Education - What?: A Choreographic Evolution
The Creation of What? A History - How does a work evolve? Can it? Should it? by Beth Miklavcic
Written July 7, 2003

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My purpose in sharing the creation and evolution of What? is to show the changes of a work over time. Some people believe in absolute purity, that once a work is created it should not be adjusted or changed in any way. My point-of-view is that some works change whether you want them to or not. What? is such a work. The movement is so dynamic, fun, and completely challenging to perform that I couldn't let it atrophy. I wanted to keep it current in our company's current repertoire. After the original creation of the work in 1984 I was itching to try it on myself.

What? has a movement quality that is aggressive, questioning, and physically exhausting. Choreographing What? and later learning the movement as a dancer enabled me to find a vehicle for an exhausting form of cathartic expression. It is not something that can be easily expressed verbally but through time, the various dancers that have had an opportunity to learn and perform this work, expressed to me a similar feeling described as a cathartic sense of release.

What? is a dance about communication. The movement was originally inspired by sign language and then exaggerated. I can't look at a movement and say, "Oh, that's an A." It's not like that. It's more of the energy of watching someone communicate in sign language. It is expressive, emotional, beautiful, and requires the complete concentration of the people signing.

The format of the dance has to be credited to the original dancers. When the work was created in 1984, I had the privilege to work with two very incredible performers. Esther Burchinal had the ability to create strong, precise, and quick lines. She had a light quality to her natural movement I wanted to use that, as well as, challenge her to perform her movement with increased intensity. Susie McGee was a dynamic and intense performer. She was one of those performers that could pull anything off. I knew I could give her very strange movement and she would make it work. My challenge with her was to see how far I could go. I think every choreographer wishes to work with a dancer that has Susie's qualities. I feel fortunate that I had the opportunity to create this work using these incredible dancers.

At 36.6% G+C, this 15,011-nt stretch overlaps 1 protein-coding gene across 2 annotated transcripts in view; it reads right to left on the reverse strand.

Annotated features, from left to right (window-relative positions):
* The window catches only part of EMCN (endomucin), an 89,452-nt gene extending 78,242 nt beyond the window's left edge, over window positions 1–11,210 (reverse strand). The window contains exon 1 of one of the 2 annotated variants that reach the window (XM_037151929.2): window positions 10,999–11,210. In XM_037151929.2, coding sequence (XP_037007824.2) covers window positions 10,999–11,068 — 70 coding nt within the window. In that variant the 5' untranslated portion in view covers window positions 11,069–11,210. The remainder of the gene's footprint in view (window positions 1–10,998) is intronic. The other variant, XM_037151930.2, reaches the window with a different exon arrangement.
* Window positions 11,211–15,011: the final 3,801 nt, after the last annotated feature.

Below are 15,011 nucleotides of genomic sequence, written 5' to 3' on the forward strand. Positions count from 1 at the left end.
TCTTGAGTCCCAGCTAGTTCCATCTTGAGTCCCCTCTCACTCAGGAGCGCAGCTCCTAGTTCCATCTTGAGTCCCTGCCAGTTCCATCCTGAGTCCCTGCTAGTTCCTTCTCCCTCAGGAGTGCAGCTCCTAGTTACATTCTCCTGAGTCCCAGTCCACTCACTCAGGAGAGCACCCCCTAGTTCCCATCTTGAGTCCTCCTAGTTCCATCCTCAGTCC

The visual look of the dance was space age. I'm not sure why it turned out that way, but I kept envisioning bald. It took a little research to figure out how to create the look without asking my dancers to shave their heads. The University Pharmacy in Salt Lake City supplies make-up for the theatre students attending the University of Utah, so I went there and asked them for suggestions. They were extremely helpful, they ordered the skullcaps, helped match the makeup, which covered the cap, and showed me what kind of spirit gum to use. As we started rehearsing with the make up we discovered a problem. When the dancers did floor work that involved any sort of head contact with the floor, the dancer would leave a big make up imprint on the floor. This not only looked bad, it was dangerous for the dancers, because they could slip on the make-up left on the floor. We had to figure out a way for the dancers to keep their heads off the floor and for some of the movements this was extremely hard, because of the force involved in the execution of some of the backward falls. Another problem was the spirit gum on the skin was very irritating, as well as the amount of time it took to apply the make-up was at least an hour. This limited the dancer to only being able to perform one dance in a concert. Besides these problems, the look was great and added to the mysterious quality of the dance.

The costuming priority was to give the dancers freedom of movement, so I went with jumpsuits. I picked out stretchy velour. One jumpsuit was a hot pink, this was Susie's. Esther's was a deep maroon. When the lights hit the shiny velour the costumes vibrated. The jumpsuits needed something to keep them up at the waist so I went to a used clothing store and picked out some thick belts, took them home and painted them white with different color accents. The finishing touch was to put a band of color around their eyes that matched their jumpsuits. This made them look like demented raccoons. I was pleased with the finished product. I'm sure my dancers were thinking, "What is she doing?" But they never said anything to me and they put up with all the inconveniences that it took to create the look that made the dance come alive.